Published: May 18, 2013
State employees knew they might be in for a rough time with the election of Republican Gov. Pat McCrory. Republicans have never been friendly to protections for ordinary working people, public or private, and indeed, when the governor made his State of the State address he referred to having an intolerance for “seat warmers’ among public employees.
Not surprisingly, many took it personally, as indeed they should have. State employees have gone without decent salary increases or other perks for years, and most work hard, in many cases for less money than they could get for comparable jobs in private business.
But as Republicans in the General Assembly have shown, they love to put up a target and take turns at practice, the most notable example being Sen. Phil Berger, president pro-tem of the upper chamber, who made public school teachers his personal target of choice by proposing to end teacher tenure.
Now, through a bill in the state House, Gov. McCrory would get his wish, or wishes, about state employees.
Civil service protections against firings and demotions would be curbed in a House bill, with grievance procedures changed for about 90,000 state workers. Instead of having their appeals of firing and demotions heard by an administrative law judge, they’d be going before a “hearing officer” who would be named by political appointees of the governor. Currently, when a case is contested, those administrative law judges in the Office of Administrative Hearings hold hearings that are similar to judicial proceedings, with discovery, submission of evidence, lawyers, etc.
But under proposed changes, the Office of Administrative Hearings would just review a ruling of the hearing officer.
And no one seems clear as to what exactly the proposed law would allow in terms of employees being able to have a lawyer present for the hearing. Neal Alexander, McCrory’s state personnel director, says the hearing officers would be career employees who wouldn’t be influenced by politics. And he says the hearings would be closed to the public.
State employees would be right to be suspicious of these ideas.
Alexander, appointed personnel director by McCrory, supports the legislation and says it’s an attempt to modernize and streamline the grievance process.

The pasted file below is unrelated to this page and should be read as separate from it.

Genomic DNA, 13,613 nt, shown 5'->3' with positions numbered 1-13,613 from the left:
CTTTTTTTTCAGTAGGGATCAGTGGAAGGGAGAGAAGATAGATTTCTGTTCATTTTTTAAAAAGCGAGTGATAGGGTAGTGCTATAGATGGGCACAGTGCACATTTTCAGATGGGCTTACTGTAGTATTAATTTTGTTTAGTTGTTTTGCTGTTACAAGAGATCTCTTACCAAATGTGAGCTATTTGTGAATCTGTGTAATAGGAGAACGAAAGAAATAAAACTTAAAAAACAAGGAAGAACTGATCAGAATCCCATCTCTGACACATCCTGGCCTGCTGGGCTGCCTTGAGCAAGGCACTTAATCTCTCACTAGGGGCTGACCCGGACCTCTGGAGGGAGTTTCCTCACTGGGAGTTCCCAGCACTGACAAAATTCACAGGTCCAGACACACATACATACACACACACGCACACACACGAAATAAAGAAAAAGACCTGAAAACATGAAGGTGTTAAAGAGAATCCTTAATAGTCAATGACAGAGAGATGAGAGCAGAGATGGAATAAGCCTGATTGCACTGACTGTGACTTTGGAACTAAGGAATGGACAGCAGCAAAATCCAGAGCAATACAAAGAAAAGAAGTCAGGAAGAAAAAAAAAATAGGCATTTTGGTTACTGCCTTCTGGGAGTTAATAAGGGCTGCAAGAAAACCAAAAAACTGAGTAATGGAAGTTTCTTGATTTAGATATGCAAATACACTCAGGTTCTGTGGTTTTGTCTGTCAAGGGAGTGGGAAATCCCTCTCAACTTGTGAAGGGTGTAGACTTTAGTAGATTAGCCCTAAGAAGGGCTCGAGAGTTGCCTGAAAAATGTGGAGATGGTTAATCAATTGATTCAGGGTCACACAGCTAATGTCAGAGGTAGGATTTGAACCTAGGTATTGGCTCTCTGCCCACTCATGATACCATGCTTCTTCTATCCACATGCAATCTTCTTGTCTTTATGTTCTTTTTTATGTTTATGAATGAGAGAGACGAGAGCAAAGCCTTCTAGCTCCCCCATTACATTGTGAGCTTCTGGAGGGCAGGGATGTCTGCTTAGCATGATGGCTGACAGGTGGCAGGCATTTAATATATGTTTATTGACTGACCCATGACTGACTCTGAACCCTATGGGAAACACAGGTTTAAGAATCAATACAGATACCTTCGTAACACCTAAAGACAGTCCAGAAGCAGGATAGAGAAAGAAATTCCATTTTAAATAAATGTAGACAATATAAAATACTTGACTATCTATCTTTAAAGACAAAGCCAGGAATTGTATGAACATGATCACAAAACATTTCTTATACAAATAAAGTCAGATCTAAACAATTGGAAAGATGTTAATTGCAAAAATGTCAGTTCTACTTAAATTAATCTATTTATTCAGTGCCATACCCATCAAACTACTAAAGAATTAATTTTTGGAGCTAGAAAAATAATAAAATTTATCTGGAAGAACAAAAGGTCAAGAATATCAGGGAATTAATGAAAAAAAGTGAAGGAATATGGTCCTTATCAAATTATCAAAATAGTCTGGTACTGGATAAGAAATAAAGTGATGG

Anytime streamlining is involved, it’s unlikely that means that grievances will get more scrutiny. They’ll get less. And while officials say the streamlining also will mean that some employees hired on probation will achieve career status more quickly, the tradeoff of shortcuts in the grievance process isn’t worth it.
Another factor which makes the timing of this “streamlining” suspicious is that it follows a pattern seen in several other states where Republicans have curbed civil service protections for public employees.
The recession and need to downsize bureaucracies are always cited as reasons for the changes, but it’s more likely that politics is in play. And a curious twist in this maneuver is that it would expand the number of employees exempt from the protections of the State Personnel Act to 1,500. The number already was increased by the GOP-run General Assembly from 400 to 1,000. Those individuals won’t be protected from firings because they will essentially be classified as political appointees.
But another way of looking at it is that Gov. McCrory will have many more political appointments at his disposal.
The true test
The best way to measure whether any part of a personnel system is in need of overhaul is to answer this question: How is the current system working?
Julian Mann III, the director of the Office of Administrative Hearings and chief administrative law judge, answers that one affirmatively. He said his office hears 13,000 cases a year. Just 200 of them have to do with personnel issues. And in most of those, he said, the judges try to settle the cases to the satisfaction of those involved before they ever get the stage of a full hearing.
That seems fairly streamlined already.